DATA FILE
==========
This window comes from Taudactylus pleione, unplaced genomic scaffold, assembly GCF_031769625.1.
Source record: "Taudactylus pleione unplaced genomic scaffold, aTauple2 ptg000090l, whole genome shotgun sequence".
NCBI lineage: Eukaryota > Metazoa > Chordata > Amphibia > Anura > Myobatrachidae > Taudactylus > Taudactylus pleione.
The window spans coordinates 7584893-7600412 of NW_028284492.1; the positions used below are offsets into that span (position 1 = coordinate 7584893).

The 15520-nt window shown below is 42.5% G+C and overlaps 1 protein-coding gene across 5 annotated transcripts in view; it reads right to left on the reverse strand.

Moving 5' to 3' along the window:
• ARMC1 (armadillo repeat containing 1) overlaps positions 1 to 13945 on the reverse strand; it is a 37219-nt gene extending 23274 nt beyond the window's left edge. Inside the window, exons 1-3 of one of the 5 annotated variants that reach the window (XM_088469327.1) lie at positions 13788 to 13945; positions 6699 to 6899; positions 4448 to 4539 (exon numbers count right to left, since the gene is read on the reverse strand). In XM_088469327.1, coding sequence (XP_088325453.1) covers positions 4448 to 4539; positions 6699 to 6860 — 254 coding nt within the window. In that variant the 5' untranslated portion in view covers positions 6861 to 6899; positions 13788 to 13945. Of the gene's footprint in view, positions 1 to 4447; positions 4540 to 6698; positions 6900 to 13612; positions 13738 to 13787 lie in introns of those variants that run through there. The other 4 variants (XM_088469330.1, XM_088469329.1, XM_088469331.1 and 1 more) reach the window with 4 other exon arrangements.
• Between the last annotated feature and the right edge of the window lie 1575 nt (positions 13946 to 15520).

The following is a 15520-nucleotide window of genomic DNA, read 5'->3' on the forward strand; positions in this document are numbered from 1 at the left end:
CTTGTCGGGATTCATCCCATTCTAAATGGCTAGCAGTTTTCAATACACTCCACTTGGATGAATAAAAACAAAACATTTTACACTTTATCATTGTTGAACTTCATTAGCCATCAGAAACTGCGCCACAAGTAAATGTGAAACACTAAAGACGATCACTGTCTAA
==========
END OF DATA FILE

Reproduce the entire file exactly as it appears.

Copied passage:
This window comes from Taudactylus pleione, unplaced genomic scaffold, assembly GCF_031769625.1.
Source record: "Taudactylus pleione unplaced genomic scaffold, aTauple2 ptg000090l, whole genome shotgun sequence".
NCBI lineage: Eukaryota > Metazoa > Chordata > Amphibia > Anura > Myobatrachidae > Taudactylus > Taudactylus pleione.
The window spans coordinates 7584893-7600412 of NW_028284492.1; the positions used below are offsets into that span (position 1 = coordinate 7584893).

The 15520-nt window shown below is 42.5% G+C and overlaps 1 protein-coding gene across 5 annotated transcripts in view; it reads right to left on the reverse strand.

Moving 5' to 3' along the window:
• ARMC1 (armadillo repeat containing 1) overlaps positions 1 to 13945 on the reverse strand; it is a 37219-nt gene extending 23274 nt beyond the window's left edge. Inside the window, exons 1-3 of one of the 5 annotated variants that reach the window (XM_088469327.1) lie at positions 13788 to 13945; positions 6699 to 6899; positions 4448 to 4539 (exon numbers count right to left, since the gene is read on the reverse strand). In XM_088469327.1, coding sequence (XP_088325453.1) covers positions 4448 to 4539; positions 6699 to 6860 — 254 coding nt within the window. In that variant the 5' untranslated portion in view covers positions 6861 to 6899; positions 13788 to 13945. Of the gene's footprint in view, positions 1 to 4447; positions 4540 to 6698; positions 6900 to 13612; positions 13738 to 13787 lie in introns of those variants that run through there. The other 4 variants (XM_088469330.1, XM_088469329.1, XM_088469331.1 and 1 more) reach the window with 4 other exon arrangements.
• Between the last annotated feature and the right edge of the window lie 1575 nt (positions 13946 to 15520).

The following is a 15520-nucleotide window of genomic DNA, read 5'->3' on the forward strand; positions in this document are numbered from 1 at the left end:
CTTGTCGGGATTCATCCCATTCTAAATGGCTAGCAGTTTTCAATACACTCCACTTGGATGAATAAAAACAAAACATTTTACACTTTATCATTGTTGAACTTCATTAGCCATCAGAAACTGCGCCACAAGTAAATGTGAAACACTAAAGACGATCACTGTCTAA